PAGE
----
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Review: Op-Ed pages denounce Morsy and his speech

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After President Mohamed Morsy’s speech declaring a state of emergency in three Canal cities on Sunday, many writers have criticized his performance amid the current crisis.

Alaa Al-Aswany
Why does Morsy kill Egyptians?
Al-Masry Al-Youm newspaper

Alaa Al-Aswany

Morsy cannot claim that all those who demand his departure are only remnants of the old regime, Al-Aswany states. Even socialists and some liberals who supported him were not fully convinced he was the most suitable candidate for Egypt’s presidency. The writer says the majority of those who casted their votes to Morsy intended nothing more but to prevent Ahmed Shafiq and the old regime from winning.

Al-Aswany recalls the first morning after Morsy was elected president and called for dialogues with political groups. The columnist was optimistic that Morsy would bring Egypt hope for a better and more stable future. However, after a couple of months from assuming his position, Morsy proved to Egyptians that he is completely detached from ordinary citizens and what was happening in the streets.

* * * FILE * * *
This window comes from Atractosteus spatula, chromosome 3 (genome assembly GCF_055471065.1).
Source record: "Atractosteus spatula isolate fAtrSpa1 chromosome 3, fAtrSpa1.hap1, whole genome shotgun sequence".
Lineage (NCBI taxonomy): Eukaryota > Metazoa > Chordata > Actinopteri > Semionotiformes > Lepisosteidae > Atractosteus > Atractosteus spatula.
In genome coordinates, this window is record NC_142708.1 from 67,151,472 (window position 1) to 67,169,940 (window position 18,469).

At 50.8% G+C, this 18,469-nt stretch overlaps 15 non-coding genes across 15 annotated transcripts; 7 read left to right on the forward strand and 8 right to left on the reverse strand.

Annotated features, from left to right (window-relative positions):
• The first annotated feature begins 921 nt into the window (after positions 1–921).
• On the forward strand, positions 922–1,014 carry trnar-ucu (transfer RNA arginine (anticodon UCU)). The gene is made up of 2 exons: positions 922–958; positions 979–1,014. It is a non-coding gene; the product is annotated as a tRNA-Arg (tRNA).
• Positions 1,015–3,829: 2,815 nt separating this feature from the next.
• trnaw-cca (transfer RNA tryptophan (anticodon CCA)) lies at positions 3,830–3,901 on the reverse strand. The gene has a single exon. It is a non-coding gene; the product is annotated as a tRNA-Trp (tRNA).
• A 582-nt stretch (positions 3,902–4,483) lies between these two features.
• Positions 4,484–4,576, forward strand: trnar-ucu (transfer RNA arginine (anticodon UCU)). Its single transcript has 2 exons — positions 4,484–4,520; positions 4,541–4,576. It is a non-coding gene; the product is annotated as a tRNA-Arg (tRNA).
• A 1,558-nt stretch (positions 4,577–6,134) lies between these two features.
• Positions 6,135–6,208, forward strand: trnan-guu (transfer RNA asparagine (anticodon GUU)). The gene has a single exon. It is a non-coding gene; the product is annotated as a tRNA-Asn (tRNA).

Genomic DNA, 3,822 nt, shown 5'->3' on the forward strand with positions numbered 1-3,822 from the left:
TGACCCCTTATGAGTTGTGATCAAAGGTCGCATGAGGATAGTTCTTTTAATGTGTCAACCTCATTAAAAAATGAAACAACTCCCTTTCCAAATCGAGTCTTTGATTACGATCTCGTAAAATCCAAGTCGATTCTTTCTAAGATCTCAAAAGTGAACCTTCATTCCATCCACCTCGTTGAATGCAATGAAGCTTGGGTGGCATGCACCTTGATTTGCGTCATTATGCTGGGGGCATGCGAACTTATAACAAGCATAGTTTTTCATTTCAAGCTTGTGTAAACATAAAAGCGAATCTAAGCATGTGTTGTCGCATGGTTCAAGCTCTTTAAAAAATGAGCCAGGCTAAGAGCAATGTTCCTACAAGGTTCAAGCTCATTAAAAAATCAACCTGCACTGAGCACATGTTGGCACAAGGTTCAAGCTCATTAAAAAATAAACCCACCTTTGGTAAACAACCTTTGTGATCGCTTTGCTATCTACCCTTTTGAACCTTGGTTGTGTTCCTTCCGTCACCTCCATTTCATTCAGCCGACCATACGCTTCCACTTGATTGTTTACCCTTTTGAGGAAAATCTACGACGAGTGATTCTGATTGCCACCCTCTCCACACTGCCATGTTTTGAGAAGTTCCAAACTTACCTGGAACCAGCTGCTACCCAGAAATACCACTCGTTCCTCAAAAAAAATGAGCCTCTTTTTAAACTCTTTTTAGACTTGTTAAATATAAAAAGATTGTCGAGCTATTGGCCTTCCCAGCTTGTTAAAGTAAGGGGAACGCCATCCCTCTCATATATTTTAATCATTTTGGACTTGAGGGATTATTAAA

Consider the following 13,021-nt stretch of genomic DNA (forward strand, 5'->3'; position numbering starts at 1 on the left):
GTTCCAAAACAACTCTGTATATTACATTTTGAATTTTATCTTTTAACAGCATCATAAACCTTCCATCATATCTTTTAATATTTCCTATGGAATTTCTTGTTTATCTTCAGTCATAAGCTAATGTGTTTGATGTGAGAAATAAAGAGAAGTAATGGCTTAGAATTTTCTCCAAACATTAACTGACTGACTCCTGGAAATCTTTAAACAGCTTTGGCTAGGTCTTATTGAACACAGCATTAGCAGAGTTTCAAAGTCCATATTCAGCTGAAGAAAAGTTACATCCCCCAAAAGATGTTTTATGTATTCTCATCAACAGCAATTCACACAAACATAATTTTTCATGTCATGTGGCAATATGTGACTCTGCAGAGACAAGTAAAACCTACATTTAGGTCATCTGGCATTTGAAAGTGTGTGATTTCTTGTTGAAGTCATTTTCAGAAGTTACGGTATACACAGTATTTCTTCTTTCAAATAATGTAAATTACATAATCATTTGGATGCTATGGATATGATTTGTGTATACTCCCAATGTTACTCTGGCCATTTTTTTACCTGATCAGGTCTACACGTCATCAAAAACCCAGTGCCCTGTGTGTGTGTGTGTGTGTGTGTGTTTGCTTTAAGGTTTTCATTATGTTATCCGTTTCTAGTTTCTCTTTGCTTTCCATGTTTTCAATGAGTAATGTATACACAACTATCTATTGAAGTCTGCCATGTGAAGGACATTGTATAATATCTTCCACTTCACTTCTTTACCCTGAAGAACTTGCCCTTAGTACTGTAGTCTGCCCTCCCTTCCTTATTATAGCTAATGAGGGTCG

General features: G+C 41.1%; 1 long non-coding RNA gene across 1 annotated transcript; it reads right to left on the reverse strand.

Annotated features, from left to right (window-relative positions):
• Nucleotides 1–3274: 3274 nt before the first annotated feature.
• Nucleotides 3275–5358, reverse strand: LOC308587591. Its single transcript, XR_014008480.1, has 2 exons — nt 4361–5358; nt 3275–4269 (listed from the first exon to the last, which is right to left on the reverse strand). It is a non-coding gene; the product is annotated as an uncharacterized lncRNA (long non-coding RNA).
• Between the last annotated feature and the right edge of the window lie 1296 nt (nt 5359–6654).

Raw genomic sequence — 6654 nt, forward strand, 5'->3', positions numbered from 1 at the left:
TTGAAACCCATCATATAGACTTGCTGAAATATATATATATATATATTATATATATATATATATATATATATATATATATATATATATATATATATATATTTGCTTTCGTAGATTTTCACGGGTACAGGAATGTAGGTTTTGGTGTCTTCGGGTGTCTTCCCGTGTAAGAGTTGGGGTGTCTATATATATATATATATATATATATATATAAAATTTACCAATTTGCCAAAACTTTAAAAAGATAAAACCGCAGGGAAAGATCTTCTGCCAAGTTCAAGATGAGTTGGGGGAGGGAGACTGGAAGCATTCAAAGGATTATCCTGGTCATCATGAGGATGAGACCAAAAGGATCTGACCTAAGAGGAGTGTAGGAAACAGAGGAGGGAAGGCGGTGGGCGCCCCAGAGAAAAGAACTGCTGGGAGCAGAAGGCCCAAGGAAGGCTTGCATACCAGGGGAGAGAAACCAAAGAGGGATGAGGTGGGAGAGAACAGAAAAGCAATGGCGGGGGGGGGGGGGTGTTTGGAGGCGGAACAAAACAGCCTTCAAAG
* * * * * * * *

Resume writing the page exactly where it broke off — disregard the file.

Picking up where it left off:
Egyptians have realized that they haven’t elected a president, but a representative of the Muslim Brotherhood in the Palace. Those who follow the death count of Egyptians in the past few days understand that Morsy’s mask has fallen. He makes televised speeches threatening and warning the nation and then calls for a peaceful round of dialogue sessions. Al-Aswany finally addresses Morsy and asks him to fetch the killers of innocent Egyptians and send them to trial or he will face the same fate of Mubarak.
Mohamed Salmawi
The presidential speech
Al-Masry Al-Youm newspaper

Mohamed Salmawi

Salmawi asks: did Morsy need a presidential speech to announce the state of emergency on three Canal cities? The writer criticises Morsy’s latest speech in which he wagged his finger at those responsible the violence and killings across the country. He argues that a president should only make such speeches for decisions regarding a special nature.

Salmawi gives an example when late president Gamal Abdel Nasser addressed the nation announcing the nationalization of the Suez Canal. In the writer’s opinion, a decision as important as that would definitely merit an address from the president; the announcement declaring a state of emergency for three cities should have come from Mory’s spokesperson or even the prime minister.

Egyptians had been awaiting Morsy’s speech for at least three hours. Instead of trying to calm the situation and make Egyptians feel at ease, his speech focused on strict security procedures and new orders to obey. Salmawi praises late President Anwar El-Sadat when he addressed the nation calmly during the 18 and 19 January protests in 1977. Morsy’s latest speech has proven his lack of political experience and ability to manage crises like the one Egypt is currently facing.


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